Another development was an early concept for the character, Finn McMissile. When they did Cars, there was a scene that was cut where McQueen and Sally go to the movies for a date. They see a spy movie and there's a character there called Finn McMissile. This was developed by Joe Grant and Rob Gibbs two story writers at Pixar. This landed on the cutting room floor, but at the same time it was too good to pass up, so they kept this character alive for the sequel.

“Another impetus in Cars 2 was the case of mistaken identity.”

The idea of this bumbling character travelling around the world was influenced by the Hitchcock mistaken identity character as seen in North by North West, The Man Who Knew Too Much or Foreign Correspondent.

Believable World
With the believable world, the environment is going to affect how the characters move such as the kitchen environment in Ratatouille or underwater environment in Finding Nemo.

Memorable Characters
There were already characters from the previous Cars film such as Doc Hudson, McQueen, and Luigi but Pixar needed to introduce new characters. McMissile, voiced by Michael Caine, was a slow mechanical type of car using 1960’s technology. With the female car, they tried to strike the balance between curvy sexy female without being sexiest. Another key character was Francesco, voiced by John Turturro. He was the cocky athlete or “the movie star who likes to walk around with his shirt off.” He was an open wheeled F1 racing car to indicate no sleeves.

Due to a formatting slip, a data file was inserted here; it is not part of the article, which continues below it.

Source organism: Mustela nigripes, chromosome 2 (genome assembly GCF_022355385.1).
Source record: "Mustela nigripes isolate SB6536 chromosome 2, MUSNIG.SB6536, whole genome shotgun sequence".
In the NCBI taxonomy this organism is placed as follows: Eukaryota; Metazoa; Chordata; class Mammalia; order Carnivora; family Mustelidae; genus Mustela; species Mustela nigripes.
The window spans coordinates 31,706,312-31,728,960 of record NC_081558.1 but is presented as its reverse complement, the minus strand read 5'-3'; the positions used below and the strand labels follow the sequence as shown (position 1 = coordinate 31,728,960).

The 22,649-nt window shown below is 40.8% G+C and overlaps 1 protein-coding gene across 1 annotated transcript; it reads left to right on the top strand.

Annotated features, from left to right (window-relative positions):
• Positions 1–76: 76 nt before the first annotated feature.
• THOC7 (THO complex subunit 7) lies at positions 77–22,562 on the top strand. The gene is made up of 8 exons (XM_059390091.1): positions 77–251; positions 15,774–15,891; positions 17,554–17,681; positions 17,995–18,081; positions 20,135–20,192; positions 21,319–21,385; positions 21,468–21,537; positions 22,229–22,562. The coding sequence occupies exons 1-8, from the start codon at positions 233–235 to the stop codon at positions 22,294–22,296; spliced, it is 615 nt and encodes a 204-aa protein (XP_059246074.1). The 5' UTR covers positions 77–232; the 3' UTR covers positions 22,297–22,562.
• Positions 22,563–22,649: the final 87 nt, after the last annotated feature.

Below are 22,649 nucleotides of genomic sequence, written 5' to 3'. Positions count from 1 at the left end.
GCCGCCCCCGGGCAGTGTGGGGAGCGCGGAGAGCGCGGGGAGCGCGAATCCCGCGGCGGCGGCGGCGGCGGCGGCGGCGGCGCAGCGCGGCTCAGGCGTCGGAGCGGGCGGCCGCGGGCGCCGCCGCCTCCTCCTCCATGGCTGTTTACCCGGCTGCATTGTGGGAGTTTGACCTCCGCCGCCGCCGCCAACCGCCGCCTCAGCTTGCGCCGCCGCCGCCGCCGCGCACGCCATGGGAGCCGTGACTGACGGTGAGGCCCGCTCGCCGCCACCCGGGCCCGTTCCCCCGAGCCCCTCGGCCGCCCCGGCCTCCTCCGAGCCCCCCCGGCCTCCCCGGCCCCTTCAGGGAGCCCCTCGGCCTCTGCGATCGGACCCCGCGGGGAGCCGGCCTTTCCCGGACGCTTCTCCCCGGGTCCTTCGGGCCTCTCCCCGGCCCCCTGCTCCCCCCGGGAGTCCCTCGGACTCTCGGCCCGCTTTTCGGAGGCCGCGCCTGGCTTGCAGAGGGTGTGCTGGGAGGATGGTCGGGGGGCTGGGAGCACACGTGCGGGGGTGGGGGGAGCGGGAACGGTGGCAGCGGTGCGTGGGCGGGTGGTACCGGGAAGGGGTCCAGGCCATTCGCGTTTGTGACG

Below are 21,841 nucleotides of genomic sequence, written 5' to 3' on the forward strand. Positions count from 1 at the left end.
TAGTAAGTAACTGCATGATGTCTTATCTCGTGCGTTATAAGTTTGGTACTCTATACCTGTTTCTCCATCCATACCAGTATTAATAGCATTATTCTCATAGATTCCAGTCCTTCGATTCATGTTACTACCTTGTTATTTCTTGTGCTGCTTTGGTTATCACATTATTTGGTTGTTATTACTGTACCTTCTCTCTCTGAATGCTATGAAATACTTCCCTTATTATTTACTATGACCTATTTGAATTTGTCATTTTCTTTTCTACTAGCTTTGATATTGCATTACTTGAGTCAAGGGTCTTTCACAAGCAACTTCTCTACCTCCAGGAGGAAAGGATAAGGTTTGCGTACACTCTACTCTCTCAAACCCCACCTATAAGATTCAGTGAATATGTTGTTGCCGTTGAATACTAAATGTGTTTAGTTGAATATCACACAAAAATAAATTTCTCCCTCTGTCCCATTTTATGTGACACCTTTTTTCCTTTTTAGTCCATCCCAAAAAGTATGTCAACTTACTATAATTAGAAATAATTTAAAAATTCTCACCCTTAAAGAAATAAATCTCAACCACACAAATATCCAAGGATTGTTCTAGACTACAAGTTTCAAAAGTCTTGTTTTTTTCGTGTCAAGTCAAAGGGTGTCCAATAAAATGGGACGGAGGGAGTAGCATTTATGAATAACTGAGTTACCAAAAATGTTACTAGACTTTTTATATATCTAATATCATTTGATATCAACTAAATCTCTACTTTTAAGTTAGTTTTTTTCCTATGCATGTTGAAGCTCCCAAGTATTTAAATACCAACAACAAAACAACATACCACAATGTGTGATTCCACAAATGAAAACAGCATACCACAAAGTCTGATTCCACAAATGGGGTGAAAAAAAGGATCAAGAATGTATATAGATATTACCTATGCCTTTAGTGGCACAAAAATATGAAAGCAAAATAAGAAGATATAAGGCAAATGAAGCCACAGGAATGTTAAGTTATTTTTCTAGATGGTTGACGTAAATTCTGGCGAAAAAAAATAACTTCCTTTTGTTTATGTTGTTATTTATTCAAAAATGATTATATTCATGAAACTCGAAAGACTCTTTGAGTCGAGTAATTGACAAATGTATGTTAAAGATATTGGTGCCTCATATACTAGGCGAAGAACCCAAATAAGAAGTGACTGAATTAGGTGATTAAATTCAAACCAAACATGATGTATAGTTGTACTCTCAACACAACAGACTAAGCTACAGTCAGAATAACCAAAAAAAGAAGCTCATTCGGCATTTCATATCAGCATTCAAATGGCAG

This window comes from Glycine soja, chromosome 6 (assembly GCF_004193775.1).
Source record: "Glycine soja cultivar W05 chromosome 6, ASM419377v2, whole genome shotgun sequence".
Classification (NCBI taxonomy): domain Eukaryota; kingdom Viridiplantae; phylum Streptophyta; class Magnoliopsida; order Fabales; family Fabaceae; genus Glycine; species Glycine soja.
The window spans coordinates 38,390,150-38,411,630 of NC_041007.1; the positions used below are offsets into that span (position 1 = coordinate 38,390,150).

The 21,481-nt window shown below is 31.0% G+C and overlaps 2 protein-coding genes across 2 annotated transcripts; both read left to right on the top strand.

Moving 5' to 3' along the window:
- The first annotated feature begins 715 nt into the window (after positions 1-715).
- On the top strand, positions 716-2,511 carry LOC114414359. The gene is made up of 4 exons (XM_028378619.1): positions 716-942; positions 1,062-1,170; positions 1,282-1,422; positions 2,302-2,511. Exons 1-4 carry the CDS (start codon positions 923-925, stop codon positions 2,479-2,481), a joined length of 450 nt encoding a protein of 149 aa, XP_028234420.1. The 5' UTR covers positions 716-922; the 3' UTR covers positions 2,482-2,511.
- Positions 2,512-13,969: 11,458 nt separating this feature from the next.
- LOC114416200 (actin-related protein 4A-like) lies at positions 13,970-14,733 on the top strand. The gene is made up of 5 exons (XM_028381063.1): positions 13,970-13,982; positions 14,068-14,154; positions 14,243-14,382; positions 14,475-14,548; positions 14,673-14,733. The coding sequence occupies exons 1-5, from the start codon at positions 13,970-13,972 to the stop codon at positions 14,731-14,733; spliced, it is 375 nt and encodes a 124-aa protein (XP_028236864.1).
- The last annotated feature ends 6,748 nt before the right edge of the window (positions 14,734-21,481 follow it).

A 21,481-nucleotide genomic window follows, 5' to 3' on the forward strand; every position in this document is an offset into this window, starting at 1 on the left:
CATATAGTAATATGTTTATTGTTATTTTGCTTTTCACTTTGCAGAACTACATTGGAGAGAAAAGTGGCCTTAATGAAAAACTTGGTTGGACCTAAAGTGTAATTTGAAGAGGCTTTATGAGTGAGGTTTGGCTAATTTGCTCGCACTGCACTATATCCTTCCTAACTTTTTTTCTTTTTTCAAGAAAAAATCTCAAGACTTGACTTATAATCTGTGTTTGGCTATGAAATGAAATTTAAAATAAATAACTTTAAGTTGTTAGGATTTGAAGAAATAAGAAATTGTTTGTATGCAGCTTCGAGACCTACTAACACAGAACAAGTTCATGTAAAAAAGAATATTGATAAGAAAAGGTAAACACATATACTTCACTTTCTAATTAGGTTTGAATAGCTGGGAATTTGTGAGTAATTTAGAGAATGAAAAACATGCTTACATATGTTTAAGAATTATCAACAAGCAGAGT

There were many logical loops that Pixar got stuck on with the cars such as “Why do they have door handles? Who’s inside the car?” or “Why is Francesco kicking a football? He doesn’t have feet!”

Pixar’s Production Pipeline

It takes about 4 years for Pixar to make a movie from beginning to end. All of these phases in production are supported by a number of people who develop the tools and keep things running.

Development – Story – Art (broken down into Character and Sets) – Model – Layout – Animation – VFX – Lighting – Render 

Development – This is where all the fun research takes place. Members of the Pixar team will travel to various locations to collect their research first-hand. For Nemo, they went Scuba diving. For Ratatouille, they did a lot of research in busy Paris kitchens and even took cooking classes. They would study behavior and where and how objects are situated/placed within the environment. In Up, they brought in an Ostrich to study how the large bird, Kevin, would move. For Cars, they took part in motor sport racing to experience the feeling of g-force and how much strength and balance it takes to drive these vehicles at these high speeds. This meticulous research was essential for creating believability in their films.

Story – After collecting all the research, they would get down to writing the story. Sometimes they would employ story writers but usually Directors at Pixar, such as John Lasseter, would write their own material. For Toy Story 3, they hired the Oscar-winning writer behind Little Miss Sunshine, Mike Arndt. Storyboard artists would efficiently draw sequences based on the script and pitch it to the Director. Previously, such as in Cars, Storyboard artists would use traditional pen and paper to draw the sequences but this has now made way for a digital method using tablets. Digital storyboarding has been found to be a more efficient than traditional storyboarding although Andy admits he misses using paper.